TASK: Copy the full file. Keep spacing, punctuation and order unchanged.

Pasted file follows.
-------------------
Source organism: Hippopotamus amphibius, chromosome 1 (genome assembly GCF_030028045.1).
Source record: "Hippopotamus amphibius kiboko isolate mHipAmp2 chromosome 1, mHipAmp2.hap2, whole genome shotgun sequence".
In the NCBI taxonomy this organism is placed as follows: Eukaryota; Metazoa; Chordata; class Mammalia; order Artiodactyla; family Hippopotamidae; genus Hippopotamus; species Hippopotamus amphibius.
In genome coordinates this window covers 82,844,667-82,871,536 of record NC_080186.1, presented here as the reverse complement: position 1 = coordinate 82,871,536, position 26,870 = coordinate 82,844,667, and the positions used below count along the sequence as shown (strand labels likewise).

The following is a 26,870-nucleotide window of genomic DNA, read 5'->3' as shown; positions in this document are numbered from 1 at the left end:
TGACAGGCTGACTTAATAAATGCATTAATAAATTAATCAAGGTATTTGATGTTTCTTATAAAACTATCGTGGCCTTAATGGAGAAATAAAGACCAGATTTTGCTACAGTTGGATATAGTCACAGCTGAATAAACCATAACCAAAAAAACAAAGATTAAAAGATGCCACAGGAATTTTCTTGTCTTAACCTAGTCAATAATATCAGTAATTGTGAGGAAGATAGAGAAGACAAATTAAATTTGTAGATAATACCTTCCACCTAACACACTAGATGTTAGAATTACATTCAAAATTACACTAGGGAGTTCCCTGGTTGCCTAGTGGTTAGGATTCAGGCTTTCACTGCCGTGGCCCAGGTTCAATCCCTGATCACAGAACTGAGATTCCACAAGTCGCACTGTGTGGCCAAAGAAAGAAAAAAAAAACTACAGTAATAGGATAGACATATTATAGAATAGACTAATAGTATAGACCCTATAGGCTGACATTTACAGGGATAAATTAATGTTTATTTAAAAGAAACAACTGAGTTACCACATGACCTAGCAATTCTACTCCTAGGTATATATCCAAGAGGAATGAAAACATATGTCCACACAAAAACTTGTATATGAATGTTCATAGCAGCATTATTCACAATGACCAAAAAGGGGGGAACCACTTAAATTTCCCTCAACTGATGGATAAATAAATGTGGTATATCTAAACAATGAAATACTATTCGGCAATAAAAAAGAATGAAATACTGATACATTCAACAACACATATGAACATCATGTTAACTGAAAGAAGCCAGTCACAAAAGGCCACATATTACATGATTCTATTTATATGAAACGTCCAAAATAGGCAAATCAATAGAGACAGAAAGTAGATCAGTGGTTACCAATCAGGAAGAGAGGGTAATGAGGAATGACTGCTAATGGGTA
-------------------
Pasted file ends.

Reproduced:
Source organism: Hippopotamus amphibius, chromosome 1 (genome assembly GCF_030028045.1).
Source record: "Hippopotamus amphibius kiboko isolate mHipAmp2 chromosome 1, mHipAmp2.hap2, whole genome shotgun sequence".
In the NCBI taxonomy this organism is placed as follows: Eukaryota; Metazoa; Chordata; class Mammalia; order Artiodactyla; family Hippopotamidae; genus Hippopotamus; species Hippopotamus amphibius.
In genome coordinates this window covers 82,844,667-82,871,536 of record NC_080186.1, presented here as the reverse complement: position 1 = coordinate 82,871,536, position 26,870 = coordinate 82,844,667, and the positions used below count along the sequence as shown (strand labels likewise).

The following is a 26,870-nucleotide window of genomic DNA, read 5'->3' as shown; positions in this document are numbered from 1 at the left end:
TGACAGGCTGACTTAATAAATGCATTAATAAATTAATCAAGGTATTTGATGTTTCTTATAAAACTATCGTGGCCTTAATGGAGAAATAAAGACCAGATTTTGCTACAGTTGGATATAGTCACAGCTGAATAAACCATAACCAAAAAAACAAAGATTAAAAGATGCCACAGGAATTTTCTTGTCTTAACCTAGTCAATAATATCAGTAATTGTGAGGAAGATAGAGAAGACAAATTAAATTTGTAGATAATACCTTCCACCTAACACACTAGATGTTAGAATTACATTCAAAATTACACTAGGGAGTTCCCTGGTTGCCTAGTGGTTAGGATTCAGGCTTTCACTGCCGTGGCCCAGGTTCAATCCCTGATCACAGAACTGAGATTCCACAAGTCGCACTGTGTGGCCAAAGAAAGAAAAAAAAAACTACAGTAATAGGATAGACATATTATAGAATAGACTAATAGTATAGACCCTATAGGCTGACATTTACAGGGATAAATTAATGTTTATTTAAAAGAAACAACTGAGTTACCACATGACCTAGCAATTCTACTCCTAGGTATATATCCAAGAGGAATGAAAACATATGTCCACACAAAAACTTGTATATGAATGTTCATAGCAGCATTATTCACAATGACCAAAAAGGGGGGAACCACTTAAATTTCCCTCAACTGATGGATAAATAAATGTGGTATATCTAAACAATGAAATACTATTCGGCAATAAAAAAGAATGAAATACTGATACATTCAACAACACATATGAACATCATGTTAACTGAAAGAAGCCAGTCACAAAAGGCCACATATTACATGATTCTATTTATATGAAACGTCCAAAATAGGCAAATCAATAGAGACAGAAAGTAGATCAGTGGTTACCAATCAGGAAGAGAGGGTAATGAGGAATGACTGCTAATGGGTA